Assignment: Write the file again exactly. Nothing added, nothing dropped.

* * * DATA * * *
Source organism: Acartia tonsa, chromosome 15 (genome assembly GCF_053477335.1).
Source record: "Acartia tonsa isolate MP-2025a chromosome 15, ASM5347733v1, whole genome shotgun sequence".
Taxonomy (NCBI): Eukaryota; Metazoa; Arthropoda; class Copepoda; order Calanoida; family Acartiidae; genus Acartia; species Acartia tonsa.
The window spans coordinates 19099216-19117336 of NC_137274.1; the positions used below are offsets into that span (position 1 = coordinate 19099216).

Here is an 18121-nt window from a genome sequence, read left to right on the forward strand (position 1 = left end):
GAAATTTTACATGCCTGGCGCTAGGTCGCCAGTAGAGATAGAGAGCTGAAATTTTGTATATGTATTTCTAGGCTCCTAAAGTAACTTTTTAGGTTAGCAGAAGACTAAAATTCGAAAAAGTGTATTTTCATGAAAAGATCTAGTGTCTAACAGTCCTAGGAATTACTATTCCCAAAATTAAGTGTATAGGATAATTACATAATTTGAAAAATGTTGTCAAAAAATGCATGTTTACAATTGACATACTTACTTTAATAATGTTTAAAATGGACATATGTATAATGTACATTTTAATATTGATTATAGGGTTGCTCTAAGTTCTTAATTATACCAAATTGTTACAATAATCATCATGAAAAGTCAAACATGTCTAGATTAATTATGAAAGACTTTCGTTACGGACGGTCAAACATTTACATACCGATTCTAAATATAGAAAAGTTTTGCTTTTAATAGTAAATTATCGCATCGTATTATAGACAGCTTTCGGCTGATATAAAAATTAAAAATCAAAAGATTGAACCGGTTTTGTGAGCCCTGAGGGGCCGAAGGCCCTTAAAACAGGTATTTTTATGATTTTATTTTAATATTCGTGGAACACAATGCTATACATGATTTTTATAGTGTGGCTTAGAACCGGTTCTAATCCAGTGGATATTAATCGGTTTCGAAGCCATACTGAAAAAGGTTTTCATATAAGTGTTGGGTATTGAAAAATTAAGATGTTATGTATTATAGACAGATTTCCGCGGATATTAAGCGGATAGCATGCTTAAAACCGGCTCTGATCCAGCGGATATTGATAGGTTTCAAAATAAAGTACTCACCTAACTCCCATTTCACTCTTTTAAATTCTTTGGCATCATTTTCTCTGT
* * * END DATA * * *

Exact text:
Source organism: Acartia tonsa, chromosome 15 (genome assembly GCF_053477335.1).
Source record: "Acartia tonsa isolate MP-2025a chromosome 15, ASM5347733v1, whole genome shotgun sequence".
Taxonomy (NCBI): Eukaryota; Metazoa; Arthropoda; class Copepoda; order Calanoida; family Acartiidae; genus Acartia; species Acartia tonsa.
The window spans coordinates 19099216-19117336 of NC_137274.1; the positions used below are offsets into that span (position 1 = coordinate 19099216).

Here is an 18121-nt window from a genome sequence, read left to right on the forward strand (position 1 = left end):
GAAATTTTACATGCCTGGCGCTAGGTCGCCAGTAGAGATAGAGAGCTGAAATTTTGTATATGTATTTCTAGGCTCCTAAAGTAACTTTTTAGGTTAGCAGAAGACTAAAATTCGAAAAAGTGTATTTTCATGAAAAGATCTAGTGTCTAACAGTCCTAGGAATTACTATTCCCAAAATTAAGTGTATAGGATAATTACATAATTTGAAAAATGTTGTCAAAAAATGCATGTTTACAATTGACATACTTACTTTAATAATGTTTAAAATGGACATATGTATAATGTACATTTTAATATTGATTATAGGGTTGCTCTAAGTTCTTAATTATACCAAATTGTTACAATAATCATCATGAAAAGTCAAACATGTCTAGATTAATTATGAAAGACTTTCGTTACGGACGGTCAAACATTTACATACCGATTCTAAATATAGAAAAGTTTTGCTTTTAATAGTAAATTATCGCATCGTATTATAGACAGCTTTCGGCTGATATAAAAATTAAAAATCAAAAGATTGAACCGGTTTTGTGAGCCCTGAGGGGCCGAAGGCCCTTAAAACAGGTATTTTTATGATTTTATTTTAATATTCGTGGAACACAATGCTATACATGATTTTTATAGTGTGGCTTAGAACCGGTTCTAATCCAGTGGATATTAATCGGTTTCGAAGCCATACTGAAAAAGGTTTTCATATAAGTGTTGGGTATTGAAAAATTAAGATGTTATGTATTATAGACAGATTTCCGCGGATATTAAGCGGATAGCATGCTTAAAACCGGCTCTGATCCAGCGGATATTGATAGGTTTCAAAATAAAGTACTCACCTAACTCCCATTTCACTCTTTTAAATTCTTTGGCATCATTTTCTCTGT